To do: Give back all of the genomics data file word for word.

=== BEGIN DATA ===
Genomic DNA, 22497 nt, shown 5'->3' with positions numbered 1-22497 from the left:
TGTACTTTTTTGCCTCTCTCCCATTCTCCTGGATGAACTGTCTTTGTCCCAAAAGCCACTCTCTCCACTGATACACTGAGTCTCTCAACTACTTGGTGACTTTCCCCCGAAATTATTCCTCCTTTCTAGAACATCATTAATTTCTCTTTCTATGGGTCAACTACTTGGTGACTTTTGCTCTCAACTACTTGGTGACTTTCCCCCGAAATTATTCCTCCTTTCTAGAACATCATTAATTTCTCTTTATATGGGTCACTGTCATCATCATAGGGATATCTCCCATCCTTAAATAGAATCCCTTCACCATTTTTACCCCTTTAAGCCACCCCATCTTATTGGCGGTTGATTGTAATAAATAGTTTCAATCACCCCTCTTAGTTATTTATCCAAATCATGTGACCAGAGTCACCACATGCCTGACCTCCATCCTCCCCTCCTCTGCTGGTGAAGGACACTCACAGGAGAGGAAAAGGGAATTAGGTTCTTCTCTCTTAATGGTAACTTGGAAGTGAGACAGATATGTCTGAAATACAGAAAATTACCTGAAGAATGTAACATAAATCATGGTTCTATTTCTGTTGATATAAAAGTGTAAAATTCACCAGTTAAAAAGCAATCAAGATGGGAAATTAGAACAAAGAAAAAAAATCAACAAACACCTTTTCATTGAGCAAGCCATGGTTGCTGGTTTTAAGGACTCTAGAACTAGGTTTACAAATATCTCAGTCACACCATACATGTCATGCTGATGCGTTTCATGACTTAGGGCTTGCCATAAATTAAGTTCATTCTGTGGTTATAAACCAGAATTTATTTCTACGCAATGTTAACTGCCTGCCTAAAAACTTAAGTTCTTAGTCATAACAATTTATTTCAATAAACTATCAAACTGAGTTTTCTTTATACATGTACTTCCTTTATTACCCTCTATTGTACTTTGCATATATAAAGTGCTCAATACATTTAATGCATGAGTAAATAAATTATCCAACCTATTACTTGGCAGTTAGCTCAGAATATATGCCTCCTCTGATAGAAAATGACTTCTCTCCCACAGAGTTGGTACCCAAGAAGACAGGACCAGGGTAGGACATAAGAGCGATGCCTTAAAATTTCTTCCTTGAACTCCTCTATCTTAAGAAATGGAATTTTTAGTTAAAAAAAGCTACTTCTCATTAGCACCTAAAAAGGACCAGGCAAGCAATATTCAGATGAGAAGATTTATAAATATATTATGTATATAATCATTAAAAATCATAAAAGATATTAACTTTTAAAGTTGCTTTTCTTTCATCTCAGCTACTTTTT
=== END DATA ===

Genomic DNA, 22497 nt, shown 5'->3' with positions numbered 1-22497 from the left:
TGTACTTTTTTGCCTCTCTCCCATTCTCCTGGATGAACTGTCTTTGTCCCAAAAGCCACTCTCTCCACTGATACACTGAGTCTCTCAACTACTTGGTGACTTTCCCCCGAAATTATTCCTCCTTTCTAGAACATCATTAATTTCTCTTTCTATGGGTCAACTACTTGGTGACTTTTGCTCTCAACTACTTGGTGACTTTCCCCCGAAATTATTCCTCCTTTCTAGAACATCATTAATTTCTCTTTATATGGGTCACTGTCATCATCATAGGGATATCTCCCATCCTTAAATAGAATCCCTTCACCATTTTTACCCCTTTAAGCCACCCCATCTTATTGGCGGTTGATTGTAATAAATAGTTTCAATCACCCCTCTTAGTTATTTATCCAAATCATGTGACCAGAGTCACCACATGCCTGACCTCCATCCTCCCCTCCTCTGCTGGTGAAGGACACTCACAGGAGAGGAAAAGGGAATTAGGTTCTTCTCTCTTAATGGTAACTTGGAAGTGAGACAGATATGTCTGAAATACAGAAAATTACCTGAAGAATGTAACATAAATCATGGTTCTATTTCTGTTGATATAAAAGTGTAAAATTCACCAGTTAAAAAGCAATCAAGATGGGAAATTAGAACAAAGAAAAAAAATCAACAAACACCTTTTCATTGAGCAAGCCATGGTTGCTGGTTTTAAGGACTCTAGAACTAGGTTTACAAATATCTCAGTCACACCATACATGTCATGCTGATGCGTTTCATGACTTAGGGCTTGCCATAAATTAAGTTCATTCTGTGGTTATAAACCAGAATTTATTTCTACGCAATGTTAACTGCCTGCCTAAAAACTTAAGTTCTTAGTCATAACAATTTATTTCAATAAACTATCAAACTGAGTTTTCTTTATACATGTACTTCCTTTATTACCCTCTATTGTACTTTGCATATATAAAGTGCTCAATACATTTAATGCATGAGTAAATAAATTATCCAACCTATTACTTGGCAGTTAGCTCAGAATATATGCCTCCTCTGATAGAAAATGACTTCTCTCCCACAGAGTTGGTACCCAAGAAGACAGGACCAGGGTAGGACATAAGAGCGATGCCTTAAAATTTCTTCCTTGAACTCCTCTATCTTAAGAAATGGAATTTTTAGTTAAAAAAAGCTACTTCTCATTAGCACCTAAAAAGGACCAGGCAAGCAATATTCAGATGAGAAGATTTATAAATATATTATGTATATAATCATTAAAAATCATAAAAGATATTAACTTTTAAAGTTGCTTTTCTTTCATCTCAGCTACTTTTT